Of course, it’s far too satirical to take seriously as titillation, and one suspects much of the infamy comes from people who haven’t really played it. Those who do will also find that these games happen to be really good. Developed by Inti Creates – one of Japan’s most well-loved small developers – Gal*Gun Returns has some excellent pedigree behind its skirt flipping and anime tropsey characters. And the fan service stops at being silly and playful rather than sleazy and uncomfortable. Those games exist too (though rarely get released in the west), and the difference is like night and day.
Neptunia X Senran Kagura: Ninja Wars

Surely no one doubted that this game would win a medal in this year’s awards. Neptunia X Senran Kagura took two of the most beloved fan service-orientated properties in video games, and mashed them together in a way that ensured the fan service would be dialled up to the max. Let’s just say that this game has a preoccupation with bust sizes (including for the rare – one – character whose bust isn’t that big). The game is backed by decent, smooth action and plenty of non-fan service humour, too, but the developers knew what people were coming to this game for, and made sure that it didn’t miss a beat.

Putting aside the exquisite fan service, what this game also does is amply show the potential for both properties for further collaborations down the track. In both cases, the main series is at a bit of a crossroads, so perhaps the pathway out is for Hyperdimension Vs Dead or Alive or Senran Kagura Plus Oneechanbara. As long as you don’t get too serious with it all, these crossovers will continue to be popular with the fans, since they were always a simple extension of what the base series was always about anyway.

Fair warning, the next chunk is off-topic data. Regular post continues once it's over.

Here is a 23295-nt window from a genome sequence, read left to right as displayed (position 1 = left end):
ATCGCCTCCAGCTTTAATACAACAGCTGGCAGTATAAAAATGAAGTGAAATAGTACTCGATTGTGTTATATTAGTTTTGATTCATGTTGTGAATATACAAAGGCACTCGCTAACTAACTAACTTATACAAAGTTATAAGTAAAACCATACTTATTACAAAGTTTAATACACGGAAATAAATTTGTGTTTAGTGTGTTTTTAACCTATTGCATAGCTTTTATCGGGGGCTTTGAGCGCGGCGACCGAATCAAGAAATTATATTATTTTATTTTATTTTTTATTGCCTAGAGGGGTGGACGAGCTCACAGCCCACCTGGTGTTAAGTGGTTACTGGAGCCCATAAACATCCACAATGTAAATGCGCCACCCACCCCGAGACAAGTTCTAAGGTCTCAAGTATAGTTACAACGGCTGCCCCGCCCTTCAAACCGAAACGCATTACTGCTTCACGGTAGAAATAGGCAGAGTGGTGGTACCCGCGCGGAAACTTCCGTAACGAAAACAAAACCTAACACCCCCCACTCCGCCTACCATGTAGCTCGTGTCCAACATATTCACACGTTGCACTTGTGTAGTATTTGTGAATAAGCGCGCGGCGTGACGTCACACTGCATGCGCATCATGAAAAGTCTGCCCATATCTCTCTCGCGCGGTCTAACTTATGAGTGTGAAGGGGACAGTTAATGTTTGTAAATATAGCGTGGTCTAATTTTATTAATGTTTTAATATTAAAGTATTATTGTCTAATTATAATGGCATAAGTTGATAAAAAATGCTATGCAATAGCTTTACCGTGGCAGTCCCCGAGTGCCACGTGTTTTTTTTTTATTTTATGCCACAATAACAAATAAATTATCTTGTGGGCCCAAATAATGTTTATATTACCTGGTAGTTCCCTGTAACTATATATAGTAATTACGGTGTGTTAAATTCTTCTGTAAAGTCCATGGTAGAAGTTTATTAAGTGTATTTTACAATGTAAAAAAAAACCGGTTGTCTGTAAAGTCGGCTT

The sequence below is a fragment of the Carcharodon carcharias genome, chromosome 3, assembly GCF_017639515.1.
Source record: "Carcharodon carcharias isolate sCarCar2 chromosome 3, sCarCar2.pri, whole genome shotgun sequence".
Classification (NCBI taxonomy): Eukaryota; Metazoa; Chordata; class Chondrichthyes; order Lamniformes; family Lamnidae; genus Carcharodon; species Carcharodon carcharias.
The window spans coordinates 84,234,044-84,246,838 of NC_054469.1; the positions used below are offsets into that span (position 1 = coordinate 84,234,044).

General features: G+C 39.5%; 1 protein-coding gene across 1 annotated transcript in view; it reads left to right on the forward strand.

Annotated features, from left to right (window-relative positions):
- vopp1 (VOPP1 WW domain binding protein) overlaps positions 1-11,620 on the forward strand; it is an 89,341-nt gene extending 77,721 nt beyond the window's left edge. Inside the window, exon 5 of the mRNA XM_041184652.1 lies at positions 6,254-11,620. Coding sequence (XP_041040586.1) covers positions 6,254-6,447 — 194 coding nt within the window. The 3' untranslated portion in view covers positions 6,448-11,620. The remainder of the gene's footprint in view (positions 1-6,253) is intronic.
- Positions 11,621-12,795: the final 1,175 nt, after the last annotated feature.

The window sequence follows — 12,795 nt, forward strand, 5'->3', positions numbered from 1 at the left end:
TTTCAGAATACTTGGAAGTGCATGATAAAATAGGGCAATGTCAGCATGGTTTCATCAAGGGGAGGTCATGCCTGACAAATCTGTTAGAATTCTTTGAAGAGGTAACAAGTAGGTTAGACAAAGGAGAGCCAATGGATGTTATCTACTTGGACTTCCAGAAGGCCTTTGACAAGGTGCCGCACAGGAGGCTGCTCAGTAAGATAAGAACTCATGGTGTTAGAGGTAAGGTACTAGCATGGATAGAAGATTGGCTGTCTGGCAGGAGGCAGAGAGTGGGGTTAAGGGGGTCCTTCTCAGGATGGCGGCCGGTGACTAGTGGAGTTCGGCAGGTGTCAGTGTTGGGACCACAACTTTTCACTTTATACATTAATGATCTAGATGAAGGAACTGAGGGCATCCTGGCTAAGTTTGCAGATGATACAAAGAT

Mary Skelter Finale
Technically we shouldn’t be talking about this game, as it was so fanservicey that it got itself banned here in Australia. But the censors can go stick it. We played the game, we loved it, and a big part of that was the fanservice. Mary Skelter Finale is a little different to the other winners this year in that it’s not fun and playful, or even innocent about how it handles that fan service. That stuff is deliberately in there for adult reasons, and the game pulls no punches and does not flinch about it.